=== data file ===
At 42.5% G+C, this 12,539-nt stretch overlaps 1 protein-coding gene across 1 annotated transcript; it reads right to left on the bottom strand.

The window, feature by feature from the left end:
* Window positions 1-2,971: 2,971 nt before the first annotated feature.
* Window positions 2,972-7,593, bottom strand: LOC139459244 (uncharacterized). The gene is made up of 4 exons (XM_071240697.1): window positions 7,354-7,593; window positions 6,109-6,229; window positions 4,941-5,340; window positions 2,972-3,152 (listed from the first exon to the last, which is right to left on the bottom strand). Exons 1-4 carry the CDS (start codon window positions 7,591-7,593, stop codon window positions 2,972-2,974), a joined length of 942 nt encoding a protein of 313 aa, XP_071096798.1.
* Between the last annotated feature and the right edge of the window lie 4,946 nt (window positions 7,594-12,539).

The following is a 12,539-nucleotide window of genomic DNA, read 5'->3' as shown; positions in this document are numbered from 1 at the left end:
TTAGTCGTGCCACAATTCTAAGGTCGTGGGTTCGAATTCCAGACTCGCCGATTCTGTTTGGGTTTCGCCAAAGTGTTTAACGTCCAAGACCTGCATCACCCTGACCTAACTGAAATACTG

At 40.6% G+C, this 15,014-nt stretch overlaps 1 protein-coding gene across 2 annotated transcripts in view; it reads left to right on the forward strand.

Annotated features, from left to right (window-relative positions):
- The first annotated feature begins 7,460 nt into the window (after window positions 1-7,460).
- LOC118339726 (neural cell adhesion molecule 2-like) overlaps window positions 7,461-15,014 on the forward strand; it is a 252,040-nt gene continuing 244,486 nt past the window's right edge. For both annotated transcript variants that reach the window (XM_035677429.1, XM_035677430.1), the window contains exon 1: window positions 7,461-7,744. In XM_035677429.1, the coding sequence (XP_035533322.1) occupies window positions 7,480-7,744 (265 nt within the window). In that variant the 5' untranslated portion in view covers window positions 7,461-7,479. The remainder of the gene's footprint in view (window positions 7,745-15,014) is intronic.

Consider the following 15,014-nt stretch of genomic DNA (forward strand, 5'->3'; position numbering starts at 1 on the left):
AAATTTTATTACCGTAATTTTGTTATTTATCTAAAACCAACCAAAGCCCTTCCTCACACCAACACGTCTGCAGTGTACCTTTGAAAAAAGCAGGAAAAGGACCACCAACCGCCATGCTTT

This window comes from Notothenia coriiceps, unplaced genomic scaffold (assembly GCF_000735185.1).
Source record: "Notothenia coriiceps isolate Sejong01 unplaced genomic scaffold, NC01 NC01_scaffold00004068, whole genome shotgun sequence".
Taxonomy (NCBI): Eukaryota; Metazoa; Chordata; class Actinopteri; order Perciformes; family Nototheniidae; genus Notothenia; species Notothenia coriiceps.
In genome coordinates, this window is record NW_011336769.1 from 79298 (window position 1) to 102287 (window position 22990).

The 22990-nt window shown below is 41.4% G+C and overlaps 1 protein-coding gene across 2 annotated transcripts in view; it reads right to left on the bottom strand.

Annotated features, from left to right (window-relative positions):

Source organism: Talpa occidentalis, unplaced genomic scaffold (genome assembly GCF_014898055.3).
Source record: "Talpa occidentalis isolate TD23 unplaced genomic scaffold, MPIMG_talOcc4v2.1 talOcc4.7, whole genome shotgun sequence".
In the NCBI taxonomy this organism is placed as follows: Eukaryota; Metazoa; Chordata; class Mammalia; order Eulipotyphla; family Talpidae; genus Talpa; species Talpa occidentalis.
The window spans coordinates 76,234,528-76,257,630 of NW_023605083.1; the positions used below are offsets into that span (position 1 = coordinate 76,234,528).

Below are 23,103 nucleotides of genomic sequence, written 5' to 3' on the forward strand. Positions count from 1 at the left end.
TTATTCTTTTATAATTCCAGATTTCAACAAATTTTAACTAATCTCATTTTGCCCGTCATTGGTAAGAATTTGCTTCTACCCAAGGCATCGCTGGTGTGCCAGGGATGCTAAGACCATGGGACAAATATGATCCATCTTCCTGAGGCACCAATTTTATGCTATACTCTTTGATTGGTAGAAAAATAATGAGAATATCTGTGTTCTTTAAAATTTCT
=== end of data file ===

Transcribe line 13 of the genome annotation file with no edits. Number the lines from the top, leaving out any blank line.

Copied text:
AAATTTTATTACCGTAATTTTGTTATTTATCTAAAACCAACCAAAGCCCTTCCTCACACCAACACGTCTGCAGTGTACCTTTGAAAAAAGCAGGAAAAGGACCACCAACCGCCATGCTTT